Rosin, also known as colophony or Greek pitch, is a solid form of resin obtained from pines and some other plants,
mostly conifers, produced by heating fresh liquid resin to vaporize the volatile
liquid terpene components. It is semi-transparent and varies in color from
yellow to black. At room temperature rosin is brittle, but it melts at stove-top
The unique physical properties of rosin make it
the natural choice for many products and many industries including adhesive,
paint, ink, textile, soap and paper industries. In addition to its
extensive use in soap making, rosin is largely employed in making varnishes
(including fine violin varnishes), sealing-wax and various adhesives. It is also
used for preparing shoemakers' wax, as a flux for soldering metals, for pitching
lager beer casks, for rosining the bows of musical instruments and numerous
minor purposes. Rosin is also a main ingredient of
many healing salves made using traditional recipes.
Learn more about the uses of rosin.
Rosin is the resinous constituent of the oleo-resin exuded by various species of
pine, known in commerce as crude turpentine. The separation of the oleo-resin
into the essential oil-spirit of turpentine and common rosin is effected by
distillation in large copper stills. The essential oil is carried off at a
temperature of between 100° and 160°C, leaving fluid rosin, which is run off
through a tap at the bottom of the still, and purified by passing through
Rosin Colors and Grades:
Rosin varies in color, according to the age of the tree from
which the turpentine is drawn and the degree of heat applied in distillation,
from an opaque, almost pitch-black substance through grades of brown and yellow
to an almost perfectly transparent colorless glassy mass. The commercial grades
are numerous, ranging by letters from A, the darkest, to N, extra pale, superior
to which are W, window glass, and WW, water white varieties, the latter having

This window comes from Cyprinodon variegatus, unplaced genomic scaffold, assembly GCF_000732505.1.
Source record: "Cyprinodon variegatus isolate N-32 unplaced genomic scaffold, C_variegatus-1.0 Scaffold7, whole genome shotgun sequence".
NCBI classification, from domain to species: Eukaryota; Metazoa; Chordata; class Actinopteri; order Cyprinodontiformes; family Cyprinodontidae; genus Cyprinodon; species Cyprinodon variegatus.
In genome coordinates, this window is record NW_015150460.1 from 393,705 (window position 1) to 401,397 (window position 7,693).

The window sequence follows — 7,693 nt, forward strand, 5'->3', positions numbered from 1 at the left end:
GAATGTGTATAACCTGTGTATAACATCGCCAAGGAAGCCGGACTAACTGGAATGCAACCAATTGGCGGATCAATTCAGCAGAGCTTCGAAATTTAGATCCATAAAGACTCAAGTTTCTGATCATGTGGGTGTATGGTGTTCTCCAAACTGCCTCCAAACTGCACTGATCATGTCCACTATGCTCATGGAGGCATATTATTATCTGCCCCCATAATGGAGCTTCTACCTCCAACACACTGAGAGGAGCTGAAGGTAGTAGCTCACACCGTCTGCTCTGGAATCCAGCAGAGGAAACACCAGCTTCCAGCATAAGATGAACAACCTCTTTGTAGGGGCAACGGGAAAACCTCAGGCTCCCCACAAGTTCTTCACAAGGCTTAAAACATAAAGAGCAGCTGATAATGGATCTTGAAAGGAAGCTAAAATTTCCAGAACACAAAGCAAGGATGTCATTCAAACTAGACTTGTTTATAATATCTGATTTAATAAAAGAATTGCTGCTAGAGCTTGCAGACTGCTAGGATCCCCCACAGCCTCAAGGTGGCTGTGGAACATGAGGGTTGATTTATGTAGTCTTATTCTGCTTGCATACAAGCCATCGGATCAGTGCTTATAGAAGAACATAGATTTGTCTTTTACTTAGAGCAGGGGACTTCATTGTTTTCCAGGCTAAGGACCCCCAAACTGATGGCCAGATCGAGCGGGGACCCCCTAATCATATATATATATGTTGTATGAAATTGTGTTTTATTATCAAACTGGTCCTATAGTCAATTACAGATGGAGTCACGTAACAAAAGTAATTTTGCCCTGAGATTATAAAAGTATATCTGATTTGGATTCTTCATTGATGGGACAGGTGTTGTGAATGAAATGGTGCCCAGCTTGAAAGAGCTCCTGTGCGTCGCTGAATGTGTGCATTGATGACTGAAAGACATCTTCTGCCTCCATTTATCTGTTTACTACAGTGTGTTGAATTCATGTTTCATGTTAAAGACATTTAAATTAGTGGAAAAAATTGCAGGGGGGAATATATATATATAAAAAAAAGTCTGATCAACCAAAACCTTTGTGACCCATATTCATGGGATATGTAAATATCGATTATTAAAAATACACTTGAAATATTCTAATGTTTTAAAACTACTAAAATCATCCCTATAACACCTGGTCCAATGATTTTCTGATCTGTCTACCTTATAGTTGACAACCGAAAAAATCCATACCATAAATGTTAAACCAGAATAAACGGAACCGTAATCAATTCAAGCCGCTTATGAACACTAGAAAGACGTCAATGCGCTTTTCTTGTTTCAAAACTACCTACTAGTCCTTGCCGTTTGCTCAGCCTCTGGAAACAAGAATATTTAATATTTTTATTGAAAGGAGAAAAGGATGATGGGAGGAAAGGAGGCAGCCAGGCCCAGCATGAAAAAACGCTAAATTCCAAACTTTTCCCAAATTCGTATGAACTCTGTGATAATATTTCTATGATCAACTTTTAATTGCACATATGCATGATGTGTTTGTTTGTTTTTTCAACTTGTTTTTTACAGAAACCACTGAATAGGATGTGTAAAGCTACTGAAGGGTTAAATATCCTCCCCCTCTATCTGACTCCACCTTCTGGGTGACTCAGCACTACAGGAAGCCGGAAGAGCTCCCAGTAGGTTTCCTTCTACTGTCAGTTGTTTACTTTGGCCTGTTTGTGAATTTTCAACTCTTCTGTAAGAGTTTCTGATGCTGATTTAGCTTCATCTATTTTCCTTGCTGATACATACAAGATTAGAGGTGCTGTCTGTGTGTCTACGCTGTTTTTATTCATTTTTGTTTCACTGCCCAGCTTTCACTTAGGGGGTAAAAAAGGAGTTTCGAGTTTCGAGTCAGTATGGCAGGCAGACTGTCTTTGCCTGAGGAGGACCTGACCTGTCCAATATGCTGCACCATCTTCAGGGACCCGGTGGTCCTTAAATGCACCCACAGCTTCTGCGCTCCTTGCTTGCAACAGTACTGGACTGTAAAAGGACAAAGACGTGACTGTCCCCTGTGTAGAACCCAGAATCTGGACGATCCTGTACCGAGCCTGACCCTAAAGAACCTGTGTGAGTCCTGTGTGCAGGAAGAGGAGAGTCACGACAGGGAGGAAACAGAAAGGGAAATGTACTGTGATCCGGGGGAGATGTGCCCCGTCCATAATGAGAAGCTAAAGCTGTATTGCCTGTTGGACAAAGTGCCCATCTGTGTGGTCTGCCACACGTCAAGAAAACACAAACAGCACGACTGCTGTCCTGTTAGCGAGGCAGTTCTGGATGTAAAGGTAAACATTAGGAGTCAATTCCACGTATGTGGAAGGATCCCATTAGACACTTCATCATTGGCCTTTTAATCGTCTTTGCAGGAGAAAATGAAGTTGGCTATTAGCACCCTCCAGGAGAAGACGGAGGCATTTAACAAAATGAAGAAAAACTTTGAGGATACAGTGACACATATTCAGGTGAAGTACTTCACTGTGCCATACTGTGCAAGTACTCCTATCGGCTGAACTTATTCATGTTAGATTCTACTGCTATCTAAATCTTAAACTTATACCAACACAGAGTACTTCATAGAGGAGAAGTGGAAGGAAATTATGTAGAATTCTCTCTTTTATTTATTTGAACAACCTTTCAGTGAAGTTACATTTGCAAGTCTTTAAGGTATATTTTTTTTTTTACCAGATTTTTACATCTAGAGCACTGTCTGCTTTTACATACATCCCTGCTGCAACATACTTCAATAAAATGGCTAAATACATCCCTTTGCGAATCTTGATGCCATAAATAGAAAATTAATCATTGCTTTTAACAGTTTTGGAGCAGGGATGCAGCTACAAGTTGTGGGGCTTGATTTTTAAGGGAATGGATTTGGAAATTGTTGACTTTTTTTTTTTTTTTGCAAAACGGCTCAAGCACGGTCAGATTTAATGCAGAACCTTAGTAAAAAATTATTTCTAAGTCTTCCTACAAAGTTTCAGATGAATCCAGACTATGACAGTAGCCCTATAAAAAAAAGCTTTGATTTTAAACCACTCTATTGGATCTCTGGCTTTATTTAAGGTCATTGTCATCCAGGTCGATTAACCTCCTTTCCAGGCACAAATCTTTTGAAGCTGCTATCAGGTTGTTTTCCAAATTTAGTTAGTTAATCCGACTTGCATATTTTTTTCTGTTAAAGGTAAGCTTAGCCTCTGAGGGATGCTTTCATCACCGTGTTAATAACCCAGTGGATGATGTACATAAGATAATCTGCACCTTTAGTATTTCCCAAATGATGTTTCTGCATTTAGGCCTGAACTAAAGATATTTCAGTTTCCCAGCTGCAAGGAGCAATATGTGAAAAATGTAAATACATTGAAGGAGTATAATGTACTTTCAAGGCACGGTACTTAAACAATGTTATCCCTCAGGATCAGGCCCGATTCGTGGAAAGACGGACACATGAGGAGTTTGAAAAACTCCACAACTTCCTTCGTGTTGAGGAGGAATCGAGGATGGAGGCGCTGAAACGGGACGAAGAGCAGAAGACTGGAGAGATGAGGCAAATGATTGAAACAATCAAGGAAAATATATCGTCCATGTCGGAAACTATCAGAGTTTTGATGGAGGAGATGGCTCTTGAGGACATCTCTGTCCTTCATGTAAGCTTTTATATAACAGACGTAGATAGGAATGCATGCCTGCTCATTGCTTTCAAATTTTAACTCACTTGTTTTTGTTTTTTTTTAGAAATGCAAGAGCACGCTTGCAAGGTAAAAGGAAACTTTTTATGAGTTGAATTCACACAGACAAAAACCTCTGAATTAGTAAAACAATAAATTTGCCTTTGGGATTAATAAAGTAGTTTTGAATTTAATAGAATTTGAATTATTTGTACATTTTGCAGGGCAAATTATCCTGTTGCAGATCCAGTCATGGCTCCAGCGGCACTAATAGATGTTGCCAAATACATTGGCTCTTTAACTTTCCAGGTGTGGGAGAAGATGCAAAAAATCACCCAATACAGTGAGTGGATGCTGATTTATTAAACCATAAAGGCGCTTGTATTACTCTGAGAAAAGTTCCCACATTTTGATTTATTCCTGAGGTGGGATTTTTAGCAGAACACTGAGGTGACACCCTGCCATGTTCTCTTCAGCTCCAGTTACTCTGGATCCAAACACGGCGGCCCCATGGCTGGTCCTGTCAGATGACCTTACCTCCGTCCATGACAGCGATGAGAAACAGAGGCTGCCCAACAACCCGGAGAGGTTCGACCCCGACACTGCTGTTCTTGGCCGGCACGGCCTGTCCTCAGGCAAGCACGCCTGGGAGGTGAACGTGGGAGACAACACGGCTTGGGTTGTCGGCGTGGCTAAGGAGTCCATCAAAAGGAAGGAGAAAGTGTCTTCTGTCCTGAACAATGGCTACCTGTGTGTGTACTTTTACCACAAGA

about three times the value of the common qualities.
Other sources of rosin include rosin (called tall oil rosin) obtained from the
distillation of Crude Tall Oil (CTO). Crude Tall Oil is a by-product obtained
from the kraft paper making process. Additionally rosin may be obtained from
aged pine stumps. This type of rosin is typically called wood rosin. In this
process, aged wood stumps are chipped and soaked in a solvent solution. The
solvents are recovered along with the rosin, fatty acids, turpentine, and other
constituents through distillation.
On a large scale, rosin is treated by destructive distillation for the
production of rosin spirit, pinoline and rosin oil. The last enters into the
composition of some of the solid lubricating greases, and is also used as an
adulterant of other oils.
Prolonged exposure to rosin fumes released during soldering can cause
occupational asthma (formerly called colophony disease in this context) in
sensitive individuals, although it is not known which component of the fumes
causes the problem.
The chief region of rosin production is Indonesia, southern China, such as
Guangdong, Guangxi, Fujian, Yunnan and Jiangxi, and Northern part of Vietnam.
Code: CROSIN) is obtained mainly from the turpentine of Masson's Pine Pinus
massoniana and Slash Pine P. elliottii.
The South Atlantic and Eastern Gulf states of the United States is also a chief
region of production. American rosin is obtained from the turpentine of Longleaf
Pine Pinus palustris and Loblolly Pine P. taeda. In Mexico, most of the rosin is
derived from live tapping (gum rosin) of several species of pine trees, but
mostly Pinus oocarpa, Pinus leiophylla, Pinus michoacana and Pinus montezumae.
Most production is concentrated in the west-central state of Michoacán.
The main source of supply in Europe is the French district of Les Landes in the
departments of Gironde and Landes, where the Maritime Pine P. pinaster is
extensively cultivated. In the north of Europe rosin is obtained from the Scots
Pine P. sylvestris, and throughout European countries local supplies are
obtained from other species of pine, with Aleppo Pine P. halepensis being
particularly important in the Mediterranean region.
Where to buy gum rosin or pine rosin?
Where to buy Rosin?
Our rosin products are available for sale at
www.ChemicalStore.com. For large orders please call in advance and verify the
availability, wholesale discounts and shipping options. If you cannot find any
product in the online store of your choice, please use the search option of the
store or call (973)405-6248 for further assistance.
All orders will be shipped from our
warehouses in United States (USA). We ship worldwide
to most countries including U.S., Canada, Australia, United Kingdom, New
Zealand, Germany, France, Netherlands, and many other countries.